How to Build a Winter Greenhouse For $150

Building a winter greenhouse just got easier with an awesome video from the YouTube channel, Live.Life.Simple. Watch the journey of creating a **hoop house** designed to stretch the growing season as the Rockies get chilly. Here’s the kicker – it all cost under **$200**! Curious about doing this yourself? Find the complete materials list below.

The Plan

Our goal was to construct a 10 by 10 hoop house, also known as a high tunnel, on a budget. We wanted to fit two 3 by 8 raised beds inside this structure. Additionally, we planned to add another small hoop house tunnel on top with a hinge, which I’ll cover in a different video.

Materials and Measurements

Frame Construction

  • Lumber: We started with four 2 by 6 by 10 pieces of lumber. Two were cut to 120 inches (10 feet), and the other two to 117 inches. This ensured that when put together, one side would be exactly ten feet.
  • Screws: A box of galvanized or deck screws, inch and a quarter, was used to hold the grommets for the hoops.
  • Grommets: We needed 22 grommets to stabilize the hoops, placed every two feet.

Hoop Construction

  • PVC Pipes: For the hoops, we used 10-foot sections of three-quarter inch PVC, joined with PVC cement to make 20-foot sections. This length was crucial to ensure enough height to stand up inside the hoop house.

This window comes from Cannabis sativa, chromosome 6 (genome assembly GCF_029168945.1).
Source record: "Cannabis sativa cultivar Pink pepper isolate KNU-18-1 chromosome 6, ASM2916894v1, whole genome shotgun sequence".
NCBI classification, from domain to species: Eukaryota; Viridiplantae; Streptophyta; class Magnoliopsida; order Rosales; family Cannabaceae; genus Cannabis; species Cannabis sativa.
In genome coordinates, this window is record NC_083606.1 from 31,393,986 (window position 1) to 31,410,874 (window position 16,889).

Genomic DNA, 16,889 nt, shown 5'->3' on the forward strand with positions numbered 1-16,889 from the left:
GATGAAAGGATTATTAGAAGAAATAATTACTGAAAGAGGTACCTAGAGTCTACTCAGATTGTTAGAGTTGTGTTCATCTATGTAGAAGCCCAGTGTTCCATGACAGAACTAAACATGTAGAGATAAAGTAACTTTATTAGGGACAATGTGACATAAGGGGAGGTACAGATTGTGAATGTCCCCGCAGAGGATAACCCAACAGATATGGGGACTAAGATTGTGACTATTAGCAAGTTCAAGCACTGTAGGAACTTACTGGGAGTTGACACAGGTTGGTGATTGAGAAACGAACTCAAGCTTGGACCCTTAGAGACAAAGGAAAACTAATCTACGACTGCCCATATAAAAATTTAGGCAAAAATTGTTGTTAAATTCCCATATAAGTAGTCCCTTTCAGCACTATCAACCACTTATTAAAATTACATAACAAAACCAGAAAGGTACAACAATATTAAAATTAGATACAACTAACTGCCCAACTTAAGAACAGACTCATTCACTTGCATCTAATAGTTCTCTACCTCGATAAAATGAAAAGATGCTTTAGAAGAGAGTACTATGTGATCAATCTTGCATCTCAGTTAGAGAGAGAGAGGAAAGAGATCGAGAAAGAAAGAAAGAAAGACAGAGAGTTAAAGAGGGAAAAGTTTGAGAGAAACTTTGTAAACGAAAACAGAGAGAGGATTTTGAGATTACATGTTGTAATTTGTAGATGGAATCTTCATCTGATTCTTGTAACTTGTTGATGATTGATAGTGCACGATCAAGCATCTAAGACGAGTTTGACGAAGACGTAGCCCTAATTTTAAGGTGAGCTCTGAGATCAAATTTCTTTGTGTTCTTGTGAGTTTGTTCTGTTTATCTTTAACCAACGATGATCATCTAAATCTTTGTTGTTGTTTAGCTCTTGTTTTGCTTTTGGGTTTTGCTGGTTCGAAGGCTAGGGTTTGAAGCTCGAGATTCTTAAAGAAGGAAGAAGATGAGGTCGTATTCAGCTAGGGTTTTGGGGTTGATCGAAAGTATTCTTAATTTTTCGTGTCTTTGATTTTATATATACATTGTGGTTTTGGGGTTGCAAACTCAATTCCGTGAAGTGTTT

• Type of PVC: It’s important to choose the right type of PVC. We used schedule 40 for its rigidity, though it’s slightly more expensive.

Supports and Door

  • Supports: For the supports, we used 2 by 4 by 10 treated lumber, cut in half. We also used 3/4 inch PVC, cut into two-inch pieces, for additional support.
  • Door: The door dimensions were tailored to our needs, with a width of 36 inches and a height of 74 inches. We added cross supports for rigidity and aesthetics.

Building Process

  1. Assembling the Frame: After cutting the lumber to the required dimensions, we assembled the frame, placing the conduit grommets at two-foot intervals.
  2. Inserting Hoops: The PVC hoops were then inserted into the grommets and secured with screws.
  3. Adding Supports: The supports, made from halved 2 by 4s and PVC pieces, were added next. These were crucial for the structure’s stability.
  4. Constructing the Door: We built a door frame slightly larger than the door for ease of fitting. The door was then hung using hinges.

Final Thoughts

Building this hoop house was a rewarding experience, especially knowing it will help extend our growing season. The project was budget-friendly and manageable in just one day. I invite you to join me for part two, where we’ll finish up by installing the doors and adding the final touches.

Stay tuned, and happy gardening! 🌻👨‍🌾🌱

Scroll to Top